We understand the importance of vaccinating our pets against disease, but it’s important to be aware of diseases that can be transmitted to humans as well. Here are seven of the diseases you can catch from your pets, along with protective measures you can take against them.
As the Center for Disease Control (CDC) explains, toxoplasmosis infection is caused by the Toxoplasma gondii parasite. This is one of many diseases you can catch from your pets, but are usually only found in cats.
Cats may become infected after consuming small animals that are infected. The parasite can then be passed on through the cat’s feces. Humans can also contract the disease from undercooked, contaminated food, or be passed from mother to child during pregnancy.
We can protect ourselves and our cats by keeping them indoors, cleaning litter boxes daily, and not feeding them raw food. Pregnant women should take particular care while cleaning the litter box, or have someone else do this. They should also wear gloves while gardening. Should a pregnant woman become infected, toxoplasmosis is treatable with medication. However, careful monitoring of mother and child during and after pregnancy is recommended.
Giardia results from infection by a commonplace parasite that generally affects humans, cats, and dogs. Pets can catch it by various methods, such as digging in contaminated soil or from drinking contaminated water. If your pet shows symptoms, call your pet hospital for treatment and make sure your veterinarian is aware of any other pets in the house.
The CDC states that the risk of humans contracting the disease is small. Nonetheless, regular washing and disinfecting of any areas that your pet can access, routinely cleaning all surfaces, and frequent hand washing can minimize the risk of you catching this disease.
Toxocariasis is a disease caused by the larvae of two types of Toxocara roundworms. Toxocariasis is another disease you can catch from your pets, but it is more commonly found in dogs than cats. Your animal hospital should treat your pets for worms regularly, especially if they’re outdoor pets.
Humans can be infected by inadvertently ingesting Toxocara eggs while working with soil, or more rarely by eating raw or undercooked infected meat. Antiparasitic drugs such as albendazole or mebendazole can treat visceral forms of toxocariasis.
Humans and animals can both become infected with leptospirosis by contact with infected soil or urine. The bacteria can also enter the body through the skin, especially broken skin. The disease is treatable with antibiotics in both humans and in pets. The earlier it is caught, the more rapidly your pet will recover, so seek veterinary services at an animal hospital promptly.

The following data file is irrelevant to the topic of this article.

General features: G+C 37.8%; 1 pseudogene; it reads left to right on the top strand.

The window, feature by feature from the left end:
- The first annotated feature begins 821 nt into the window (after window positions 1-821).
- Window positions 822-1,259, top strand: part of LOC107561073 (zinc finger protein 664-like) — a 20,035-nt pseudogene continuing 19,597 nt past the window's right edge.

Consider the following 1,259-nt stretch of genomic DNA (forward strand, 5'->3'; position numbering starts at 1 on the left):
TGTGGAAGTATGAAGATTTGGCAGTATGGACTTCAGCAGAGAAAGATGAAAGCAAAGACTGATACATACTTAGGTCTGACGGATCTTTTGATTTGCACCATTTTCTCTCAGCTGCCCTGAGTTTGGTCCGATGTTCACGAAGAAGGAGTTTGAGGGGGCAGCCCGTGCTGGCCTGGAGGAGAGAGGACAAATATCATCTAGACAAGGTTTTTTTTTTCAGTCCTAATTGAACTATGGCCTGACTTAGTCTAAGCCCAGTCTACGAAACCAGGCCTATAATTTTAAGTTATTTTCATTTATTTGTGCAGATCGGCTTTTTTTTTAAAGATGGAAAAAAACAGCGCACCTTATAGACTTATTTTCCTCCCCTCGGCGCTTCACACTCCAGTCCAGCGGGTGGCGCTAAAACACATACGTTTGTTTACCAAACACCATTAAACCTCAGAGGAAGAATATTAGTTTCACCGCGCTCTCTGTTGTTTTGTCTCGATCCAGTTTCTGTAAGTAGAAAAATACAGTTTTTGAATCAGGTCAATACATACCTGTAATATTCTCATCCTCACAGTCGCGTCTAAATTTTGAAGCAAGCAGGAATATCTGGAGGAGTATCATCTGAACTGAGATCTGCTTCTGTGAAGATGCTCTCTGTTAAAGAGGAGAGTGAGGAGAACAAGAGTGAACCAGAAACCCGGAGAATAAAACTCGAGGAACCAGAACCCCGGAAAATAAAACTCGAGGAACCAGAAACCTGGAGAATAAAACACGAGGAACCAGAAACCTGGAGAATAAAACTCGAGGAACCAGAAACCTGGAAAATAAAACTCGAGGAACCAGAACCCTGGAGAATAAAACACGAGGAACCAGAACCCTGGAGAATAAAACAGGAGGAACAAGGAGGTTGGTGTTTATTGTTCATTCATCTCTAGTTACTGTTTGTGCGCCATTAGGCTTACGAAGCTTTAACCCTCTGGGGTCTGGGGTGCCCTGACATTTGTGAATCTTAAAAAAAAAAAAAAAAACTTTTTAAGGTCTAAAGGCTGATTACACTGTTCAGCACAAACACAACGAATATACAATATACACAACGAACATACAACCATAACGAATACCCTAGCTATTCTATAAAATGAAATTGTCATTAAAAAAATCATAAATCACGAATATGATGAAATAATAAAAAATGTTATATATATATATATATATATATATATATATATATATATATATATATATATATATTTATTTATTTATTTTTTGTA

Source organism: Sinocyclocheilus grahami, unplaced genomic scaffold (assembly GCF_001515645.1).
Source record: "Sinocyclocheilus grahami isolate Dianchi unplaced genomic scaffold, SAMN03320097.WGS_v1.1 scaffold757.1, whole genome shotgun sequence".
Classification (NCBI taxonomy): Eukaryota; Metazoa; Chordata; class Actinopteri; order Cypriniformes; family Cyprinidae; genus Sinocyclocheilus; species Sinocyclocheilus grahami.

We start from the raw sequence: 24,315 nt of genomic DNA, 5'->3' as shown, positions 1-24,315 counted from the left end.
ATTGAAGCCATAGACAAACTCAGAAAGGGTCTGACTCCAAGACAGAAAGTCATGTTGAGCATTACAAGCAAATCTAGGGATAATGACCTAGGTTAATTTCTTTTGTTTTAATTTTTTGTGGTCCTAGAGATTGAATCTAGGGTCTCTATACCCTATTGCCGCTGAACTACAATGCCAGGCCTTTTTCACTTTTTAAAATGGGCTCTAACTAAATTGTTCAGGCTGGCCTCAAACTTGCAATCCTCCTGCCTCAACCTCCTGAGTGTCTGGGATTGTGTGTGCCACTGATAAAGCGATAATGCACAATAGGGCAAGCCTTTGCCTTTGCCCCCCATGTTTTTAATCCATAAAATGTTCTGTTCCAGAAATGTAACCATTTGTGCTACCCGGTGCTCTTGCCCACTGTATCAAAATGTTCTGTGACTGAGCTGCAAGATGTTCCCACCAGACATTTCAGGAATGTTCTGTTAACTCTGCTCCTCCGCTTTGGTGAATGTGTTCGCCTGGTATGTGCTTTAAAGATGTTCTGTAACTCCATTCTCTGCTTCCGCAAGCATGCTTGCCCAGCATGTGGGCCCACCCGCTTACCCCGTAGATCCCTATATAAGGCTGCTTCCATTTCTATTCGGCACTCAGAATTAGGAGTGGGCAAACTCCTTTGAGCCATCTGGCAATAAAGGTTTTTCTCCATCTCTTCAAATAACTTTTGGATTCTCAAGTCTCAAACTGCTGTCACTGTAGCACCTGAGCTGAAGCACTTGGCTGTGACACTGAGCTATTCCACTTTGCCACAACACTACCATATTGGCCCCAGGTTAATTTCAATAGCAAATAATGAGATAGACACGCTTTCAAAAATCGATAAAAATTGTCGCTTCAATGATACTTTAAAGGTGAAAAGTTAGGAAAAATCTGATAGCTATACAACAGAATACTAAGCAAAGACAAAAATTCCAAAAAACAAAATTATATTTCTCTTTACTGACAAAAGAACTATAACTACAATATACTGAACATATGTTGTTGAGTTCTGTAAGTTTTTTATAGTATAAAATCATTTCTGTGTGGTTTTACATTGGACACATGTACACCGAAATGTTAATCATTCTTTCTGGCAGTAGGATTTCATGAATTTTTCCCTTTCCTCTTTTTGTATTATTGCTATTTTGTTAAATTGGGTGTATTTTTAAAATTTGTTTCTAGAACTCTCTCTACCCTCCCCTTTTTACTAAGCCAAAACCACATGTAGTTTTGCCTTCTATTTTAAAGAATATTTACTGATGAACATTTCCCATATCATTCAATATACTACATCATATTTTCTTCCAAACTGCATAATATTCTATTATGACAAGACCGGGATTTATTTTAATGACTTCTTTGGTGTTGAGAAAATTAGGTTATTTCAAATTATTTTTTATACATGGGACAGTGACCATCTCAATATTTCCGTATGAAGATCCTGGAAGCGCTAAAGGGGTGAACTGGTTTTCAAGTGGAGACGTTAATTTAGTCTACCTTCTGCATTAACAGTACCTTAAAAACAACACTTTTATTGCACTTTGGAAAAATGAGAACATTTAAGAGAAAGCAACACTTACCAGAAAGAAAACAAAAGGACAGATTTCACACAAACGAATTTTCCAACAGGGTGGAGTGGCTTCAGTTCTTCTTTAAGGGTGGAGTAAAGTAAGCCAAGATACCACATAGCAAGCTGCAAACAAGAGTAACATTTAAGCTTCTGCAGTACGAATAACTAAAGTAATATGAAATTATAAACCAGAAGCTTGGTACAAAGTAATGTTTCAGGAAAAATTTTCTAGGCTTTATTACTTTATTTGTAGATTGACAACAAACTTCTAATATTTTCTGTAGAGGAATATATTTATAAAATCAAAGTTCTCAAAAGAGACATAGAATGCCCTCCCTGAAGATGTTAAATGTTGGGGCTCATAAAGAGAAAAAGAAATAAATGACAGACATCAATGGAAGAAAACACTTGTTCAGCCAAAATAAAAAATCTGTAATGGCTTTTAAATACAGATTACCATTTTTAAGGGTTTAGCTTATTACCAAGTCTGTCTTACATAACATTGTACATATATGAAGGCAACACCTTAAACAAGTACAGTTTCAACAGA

Not swimming and wading in potentially contaminated water greatly reduces your risk of infection. Avoiding contact with potentially infected animals is also advised.
One of the most talked about diseases is Rabies. This a preventable, viral, mammal disease generally transmitted through a bite from a rabid animal. Of all rabies cases reported to the CDC, the vast majority occurred in raccoons, bats, foxes, and other wild animals.
If an animal is bitten or scratched by a wild animal that isn’t available to test, they should be treated as if they have been exposed to the disease. Your animal hospital provides regular rabies vaccines for your pets to protect them from contracting rabies.
Humans are treated with a tetanus shot and the bite wound is cleaned. If no prior rabies vaccine was administered, post-exposure vaccines against rabies are given.
Ringworm is a disease of the skin and scalp caused by fungi, which produces a distinct ring-shaped rash. Animals and humans can contract it by touching infected people or animals, from damp areas, or touching objects that had contact with the fungi.
Ringworm in humans is generally treated with over-the-counter medicine, but some forms require prescription strength antifungal medications.
7. Lyme Disease
Humans and animals contract Lyme disease from the bite of an infected black-legged tick. If detected early, treatment with antibiotics is effective in most human and pet cases.
Some ways to reduce the risk of Lyme disease are using tick repellant, wearing protective clothing, and quickly removing ticks from yourself and your pets. Veterinarians at your animal hospital can recommend products to prevent your pets from ticks.
By understanding feline and canine diseases and how they can be transmitted to humans, you’ll be much better equipped to protect yourself and your pets.
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